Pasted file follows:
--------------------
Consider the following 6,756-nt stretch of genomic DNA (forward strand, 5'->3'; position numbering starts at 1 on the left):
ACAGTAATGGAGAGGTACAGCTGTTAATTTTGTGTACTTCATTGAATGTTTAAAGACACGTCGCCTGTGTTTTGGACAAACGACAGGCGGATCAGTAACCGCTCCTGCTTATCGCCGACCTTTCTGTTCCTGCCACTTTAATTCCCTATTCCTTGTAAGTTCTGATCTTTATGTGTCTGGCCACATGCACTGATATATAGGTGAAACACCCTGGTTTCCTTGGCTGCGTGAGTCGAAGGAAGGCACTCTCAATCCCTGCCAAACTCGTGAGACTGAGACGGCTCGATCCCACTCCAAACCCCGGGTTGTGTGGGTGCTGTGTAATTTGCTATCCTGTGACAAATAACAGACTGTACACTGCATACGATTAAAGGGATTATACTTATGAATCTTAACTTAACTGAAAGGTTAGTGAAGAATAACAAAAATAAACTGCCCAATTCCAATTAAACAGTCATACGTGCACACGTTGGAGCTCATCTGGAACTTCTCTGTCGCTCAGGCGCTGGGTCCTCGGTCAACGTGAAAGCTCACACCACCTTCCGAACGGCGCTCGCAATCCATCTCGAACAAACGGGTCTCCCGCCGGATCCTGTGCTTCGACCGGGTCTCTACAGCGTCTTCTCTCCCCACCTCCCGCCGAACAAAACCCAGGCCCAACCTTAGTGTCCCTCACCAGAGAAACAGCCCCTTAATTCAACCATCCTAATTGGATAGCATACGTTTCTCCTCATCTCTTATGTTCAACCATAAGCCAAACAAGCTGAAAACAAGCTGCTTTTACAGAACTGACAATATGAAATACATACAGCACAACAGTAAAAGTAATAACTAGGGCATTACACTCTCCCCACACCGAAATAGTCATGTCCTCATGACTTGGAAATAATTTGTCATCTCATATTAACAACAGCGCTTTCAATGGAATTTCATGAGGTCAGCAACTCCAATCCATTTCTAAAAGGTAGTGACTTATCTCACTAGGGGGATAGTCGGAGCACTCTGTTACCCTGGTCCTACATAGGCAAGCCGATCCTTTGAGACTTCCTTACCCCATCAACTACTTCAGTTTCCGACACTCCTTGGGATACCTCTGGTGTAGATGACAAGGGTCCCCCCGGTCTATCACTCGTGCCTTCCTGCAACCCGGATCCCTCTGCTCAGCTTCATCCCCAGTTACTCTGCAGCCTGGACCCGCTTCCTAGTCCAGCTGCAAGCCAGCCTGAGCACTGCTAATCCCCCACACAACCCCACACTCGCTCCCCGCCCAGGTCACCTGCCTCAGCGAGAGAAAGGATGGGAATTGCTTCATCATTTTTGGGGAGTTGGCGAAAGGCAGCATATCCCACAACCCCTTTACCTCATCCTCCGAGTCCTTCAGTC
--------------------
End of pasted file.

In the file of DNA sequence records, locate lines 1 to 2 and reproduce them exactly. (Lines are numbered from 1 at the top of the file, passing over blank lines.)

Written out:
Consider the following 6,756-nt stretch of genomic DNA (forward strand, 5'->3'; position numbering starts at 1 on the left):
ACAGTAATGGAGAGGTACAGCTGTTAATTTTGTGTACTTCATTGAATGTTTAAAGACACGTCGCCTGTGTTTTGGACAAACGACAGGCGGATCAGTAACCGCTCCTGCTTATCGCCGACCTTTCTGTTCCTGCCACTTTAATTCCCTATTCCTTGTAAGTTCTGATCTTTATGTGTCTGGCCACATGCACTGATATATAGGTGAAACACCCTGGTTTCCTTGGCTGCGTGAGTCGAAGGAAGGCACTCTCAATCCCTGCCAAACTCGTGAGACTGAGACGGCTCGATCCCACTCCAAACCCCGGGTTGTGTGGGTGCTGTGTAATTTGCTATCCTGTGACAAATAACAGACTGTACACTGCATACGATTAAAGGGATTATACTTATGAATCTTAACTTAACTGAAAGGTTAGTGAAGAATAACAAAAATAAACTGCCCAATTCCAATTAAACAGTCATACGTGCACACGTTGGAGCTCATCTGGAACTTCTCTGTCGCTCAGGCGCTGGGTCCTCGGTCAACGTGAAAGCTCACACCACCTTCCGAACGGCGCTCGCAATCCATCTCGAACAAACGGGTCTCCCGCCGGATCCTGTGCTTCGACCGGGTCTCTACAGCGTCTTCTCTCCCCACCTCCCGCCGAACAAAACCCAGGCCCAACCTTAGTGTCCCTCACCAGAGAAACAGCCCCTTAATTCAACCATCCTAATTGGATAGCATACGTTTCTCCTCATCTCTTATGTTCAACCATAAGCCAAACAAGCTGAAAACAAGCTGCTTTTACAGAACTGACAATATGAAATACATACAGCACAACAGTAAAAGTAATAACTAGGGCATTACACTCTCCCCACACCGAAATAGTCATGTCCTCATGACTTGGAAATAATTTGTCATCTCATATTAACAACAGCGCTTTCAATGGAATTTCATGAGGTCAGCAACTCCAATCCATTTCTAAAAGGTAGTGACTTATCTCACTAGGGGGATAGTCGGAGCACTCTGTTACCCTGGTCCTACATAGGCAAGCCGATCCTTTGAGACTTCCTTACCCCATCAACTACTTCAGTTTCCGACACTCCTTGGGATACCTCTGGTGTAGATGACAAGGGTCCCCCCGGTCTATCACTCGTGCCTTCCTGCAACCCGGATCCCTCTGCTCAGCTTCATCCCCAGTTACTCTGCAGCCTGGACCCGCTTCCTAGTCCAGCTGCAAGCCAGCCTGAGCACTGCTAATCCCCCACACAACCCCACACTCGCTCCCCGCCCAGGTCACCTGCCTCAGCGAGAGAAAGGATGGGAATTGCTTCATCATTTTTGGGGAGTTGGCGAAAGGCAGCATATCCCACAACCCCTTTACCTCATCCTCCGAGTCCTTCAGTC